Their songs and catalog. As obvious as it is to say, it really is about the music. There's a reason pop church lady Susan Boyle could cover "Wild Horses" or that "Saturday Night Live" could send off Kristen Wiig with "Ruby Tuesday" and "She's a Rainbow": The best Stones songs, meaning ones written before roughly 1980, are eternal and built on impeccable melodies.

David Browne
David Browne

For all their bad-boy images, Jagger and Richards seem, in retrospect, like one of the last of the great songwriting teams -- Lerner and Loewe, or Bacharach and David, with more groupies and pharmaceuticals. Even work that seemed lesser at the time -- 1973's beautiful stupor, "Goats Head Soup," for instance -- holds up better than you'd expect. The way the Stones continually paid homage to black music -- from covering Muddy Waters and Solomon Burke to a disco-era hit like "Miss You" -- also gave them a broader fan base than many of their peers.

The Mick and Keith dynamic. Little in old or new rock comes close to the testy yin-yang relationship between the band's two founding members and longtime Rock 'Em Sock 'Em duo. Over the years, they've publicly sniped at each other, culminating in Richards' dishy depictions of Jagger as a preening diva in his memoir, "Life."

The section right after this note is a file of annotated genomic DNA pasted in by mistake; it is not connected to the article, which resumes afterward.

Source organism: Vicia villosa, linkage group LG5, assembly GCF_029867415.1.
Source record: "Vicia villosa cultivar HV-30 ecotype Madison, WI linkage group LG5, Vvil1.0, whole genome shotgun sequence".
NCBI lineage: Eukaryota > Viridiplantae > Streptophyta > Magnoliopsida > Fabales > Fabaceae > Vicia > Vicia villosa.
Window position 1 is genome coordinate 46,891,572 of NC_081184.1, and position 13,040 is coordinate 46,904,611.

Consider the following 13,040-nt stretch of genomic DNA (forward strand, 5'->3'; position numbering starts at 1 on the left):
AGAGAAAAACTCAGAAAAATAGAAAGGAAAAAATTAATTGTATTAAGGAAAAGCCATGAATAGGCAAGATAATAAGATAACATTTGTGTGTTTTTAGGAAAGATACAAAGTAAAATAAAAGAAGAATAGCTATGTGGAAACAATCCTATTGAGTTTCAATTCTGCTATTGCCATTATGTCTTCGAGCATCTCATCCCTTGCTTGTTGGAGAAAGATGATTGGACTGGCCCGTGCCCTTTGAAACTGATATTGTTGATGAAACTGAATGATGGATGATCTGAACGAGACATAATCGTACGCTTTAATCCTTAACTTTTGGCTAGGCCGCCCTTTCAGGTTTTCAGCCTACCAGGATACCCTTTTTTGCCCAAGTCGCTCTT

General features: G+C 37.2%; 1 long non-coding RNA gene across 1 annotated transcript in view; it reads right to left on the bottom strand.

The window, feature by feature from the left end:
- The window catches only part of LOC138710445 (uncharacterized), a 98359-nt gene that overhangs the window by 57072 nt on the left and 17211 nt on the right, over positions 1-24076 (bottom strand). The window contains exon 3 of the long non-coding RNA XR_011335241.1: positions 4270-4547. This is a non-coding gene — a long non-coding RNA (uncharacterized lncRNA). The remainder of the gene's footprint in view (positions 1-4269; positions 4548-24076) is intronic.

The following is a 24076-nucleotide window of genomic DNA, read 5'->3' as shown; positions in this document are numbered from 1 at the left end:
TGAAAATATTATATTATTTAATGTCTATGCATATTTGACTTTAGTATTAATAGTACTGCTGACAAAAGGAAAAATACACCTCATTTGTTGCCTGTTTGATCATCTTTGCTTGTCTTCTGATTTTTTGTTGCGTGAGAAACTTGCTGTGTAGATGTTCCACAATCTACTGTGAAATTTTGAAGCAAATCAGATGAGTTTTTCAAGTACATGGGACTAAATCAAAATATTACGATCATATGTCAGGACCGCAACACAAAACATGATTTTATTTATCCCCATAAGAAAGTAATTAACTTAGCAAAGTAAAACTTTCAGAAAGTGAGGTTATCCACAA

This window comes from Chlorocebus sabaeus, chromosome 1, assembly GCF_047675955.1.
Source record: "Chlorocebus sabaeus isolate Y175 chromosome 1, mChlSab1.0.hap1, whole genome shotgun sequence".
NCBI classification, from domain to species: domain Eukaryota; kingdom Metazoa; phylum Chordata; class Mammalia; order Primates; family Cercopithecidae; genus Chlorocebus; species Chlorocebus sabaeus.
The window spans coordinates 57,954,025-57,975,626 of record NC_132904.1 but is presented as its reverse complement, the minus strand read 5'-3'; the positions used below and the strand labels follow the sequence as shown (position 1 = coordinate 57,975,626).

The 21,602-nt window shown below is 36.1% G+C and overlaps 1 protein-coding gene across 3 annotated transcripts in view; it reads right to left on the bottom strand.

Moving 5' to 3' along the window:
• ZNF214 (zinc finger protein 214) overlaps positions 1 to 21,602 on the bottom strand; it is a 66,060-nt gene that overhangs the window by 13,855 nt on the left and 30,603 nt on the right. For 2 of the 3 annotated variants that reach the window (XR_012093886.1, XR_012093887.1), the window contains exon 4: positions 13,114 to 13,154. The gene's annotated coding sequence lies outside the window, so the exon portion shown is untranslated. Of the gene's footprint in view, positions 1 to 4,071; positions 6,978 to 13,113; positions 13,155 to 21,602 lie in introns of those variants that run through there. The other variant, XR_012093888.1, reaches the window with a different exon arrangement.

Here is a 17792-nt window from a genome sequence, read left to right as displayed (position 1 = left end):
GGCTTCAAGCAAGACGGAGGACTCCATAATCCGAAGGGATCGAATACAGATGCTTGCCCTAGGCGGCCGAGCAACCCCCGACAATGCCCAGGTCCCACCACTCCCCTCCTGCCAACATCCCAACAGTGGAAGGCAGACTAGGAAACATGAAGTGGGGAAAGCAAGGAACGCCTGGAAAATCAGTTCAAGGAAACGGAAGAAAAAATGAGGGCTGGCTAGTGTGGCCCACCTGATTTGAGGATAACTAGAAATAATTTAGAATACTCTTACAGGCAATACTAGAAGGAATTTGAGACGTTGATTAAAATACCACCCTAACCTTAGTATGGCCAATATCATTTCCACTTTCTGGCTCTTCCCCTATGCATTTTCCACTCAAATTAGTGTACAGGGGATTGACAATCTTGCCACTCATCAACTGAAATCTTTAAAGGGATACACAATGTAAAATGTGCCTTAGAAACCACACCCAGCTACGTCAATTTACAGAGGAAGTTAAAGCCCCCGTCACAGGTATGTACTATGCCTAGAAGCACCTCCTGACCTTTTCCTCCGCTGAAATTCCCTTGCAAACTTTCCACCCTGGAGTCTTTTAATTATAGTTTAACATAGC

See never-before-seen photos of the Stones

Never-seen pics of Rolling Stones in '72
Jagger gives Wiig 'SNL' send-off

Those comments -- and the way much of the media used Richards' words to pile on Jagger themselves -- missed the point, though. What always made the Stones so magnificent was the way Richards' crusty musical conservatism was balanced by Jagger's pop-chart-driven opportunism, and vice versa. They need each other, and in so doing, they've become their own endlessly watchable rock 'n' roll reality show.

Stones as metaphor. The Stones embody a time when rock 'n' roll wasn't just "outlaw" culture; it propelled the culture. That's no longer the case, as a recent conversation with a teenage music fan confirmed to me. An avid pop lover, she doesn't listen to any "rock" (that is, music made by men or women who play guitars). For her, EDM -- which used to be called techno or electronica -- is the new rock; Its big beats, drug allusions, and the way its bombastic thump offends anyone over 40 (or anyone who prefers traditional verse-chorus pop songs) make it the modern-day version of rock.

Factor in pop, hip-hop, and country, all major genres these days, and you can see how rock is now one small slice of the cultural pie. For many, the Stones are a vivid, last-gasp reminder of a time when rock -- and white males -- dominated the landscape.

They don't make rock stars like that anymore. With a few glorious exceptions, like Jack White, many of today's major rock bands are charisma-challenged or nondescript. Onstage, they're uptight. almost asexual. Contrast that with the sight of Jagger at least year's Grammy Awards, working the stage in best rock-preacher mode and singing Solomon Burke R&B classics in a green suit. The performance should have been hokey, but it was shockingly spellbinding after all these years.

Maroon 5's Adam Levine can't move like that, either.

Rolling Stones celebrate 50 years of raucous rock'n'roll

The opinions expressed in this commentary are solely those of David Browne.